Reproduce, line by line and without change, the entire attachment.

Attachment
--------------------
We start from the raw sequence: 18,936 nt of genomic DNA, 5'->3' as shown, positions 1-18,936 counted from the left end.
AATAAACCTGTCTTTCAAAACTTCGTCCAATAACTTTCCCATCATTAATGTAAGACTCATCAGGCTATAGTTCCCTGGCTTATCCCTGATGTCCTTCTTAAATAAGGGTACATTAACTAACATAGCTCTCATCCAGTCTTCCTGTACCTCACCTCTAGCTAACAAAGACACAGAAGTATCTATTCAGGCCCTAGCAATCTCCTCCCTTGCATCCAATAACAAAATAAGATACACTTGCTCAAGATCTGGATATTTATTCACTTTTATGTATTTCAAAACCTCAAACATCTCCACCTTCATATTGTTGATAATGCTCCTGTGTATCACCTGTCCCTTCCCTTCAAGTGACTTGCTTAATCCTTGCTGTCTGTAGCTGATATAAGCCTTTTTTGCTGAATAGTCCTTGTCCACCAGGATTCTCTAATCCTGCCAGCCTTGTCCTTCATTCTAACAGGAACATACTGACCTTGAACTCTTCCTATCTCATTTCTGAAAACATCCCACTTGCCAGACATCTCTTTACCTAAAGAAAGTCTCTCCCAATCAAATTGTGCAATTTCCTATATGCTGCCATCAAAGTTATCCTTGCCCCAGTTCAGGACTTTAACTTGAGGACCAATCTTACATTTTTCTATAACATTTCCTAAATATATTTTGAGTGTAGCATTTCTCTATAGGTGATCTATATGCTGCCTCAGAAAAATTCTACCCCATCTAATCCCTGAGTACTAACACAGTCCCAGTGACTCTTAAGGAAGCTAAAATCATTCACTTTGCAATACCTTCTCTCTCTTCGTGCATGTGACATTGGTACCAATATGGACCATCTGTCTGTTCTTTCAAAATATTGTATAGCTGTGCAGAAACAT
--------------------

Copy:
We start from the raw sequence: 18,936 nt of genomic DNA, 5'->3' as shown, positions 1-18,936 counted from the left end.
AATAAACCTGTCTTTCAAAACTTCGTCCAATAACTTTCCCATCATTAATGTAAGACTCATCAGGCTATAGTTCCCTGGCTTATCCCTGATGTCCTTCTTAAATAAGGGTACATTAACTAACATAGCTCTCATCCAGTCTTCCTGTACCTCACCTCTAGCTAACAAAGACACAGAAGTATCTATTCAGGCCCTAGCAATCTCCTCCCTTGCATCCAATAACAAAATAAGATACACTTGCTCAAGATCTGGATATTTATTCACTTTTATGTATTTCAAAACCTCAAACATCTCCACCTTCATATTGTTGATAATGCTCCTGTGTATCACCTGTCCCTTCCCTTCAAGTGACTTGCTTAATCCTTGCTGTCTGTAGCTGATATAAGCCTTTTTTGCTGAATAGTCCTTGTCCACCAGGATTCTCTAATCCTGCCAGCCTTGTCCTTCATTCTAACAGGAACATACTGACCTTGAACTCTTCCTATCTCATTTCTGAAAACATCCCACTTGCCAGACATCTCTTTACCTAAAGAAAGTCTCTCCCAATCAAATTGTGCAATTTCCTATATGCTGCCATCAAAGTTATCCTTGCCCCAGTTCAGGACTTTAACTTGAGGACCAATCTTACATTTTTCTATAACATTTCCTAAATATATTTTGAGTGTAGCATTTCTCTATAGGTGATCTATATGCTGCCTCAGAAAAATTCTACCCCATCTAATCCCTGAGTACTAACACAGTCCCAGTGACTCTTAAGGAAGCTAAAATCATTCACTTTGCAATACCTTCTCTCTCTTCGTGCATGTGACATTGGTACCAATATGGACCATCTGTCTGTTCTTTCAAAATATTGTATAGCTGTGCAGAAACAT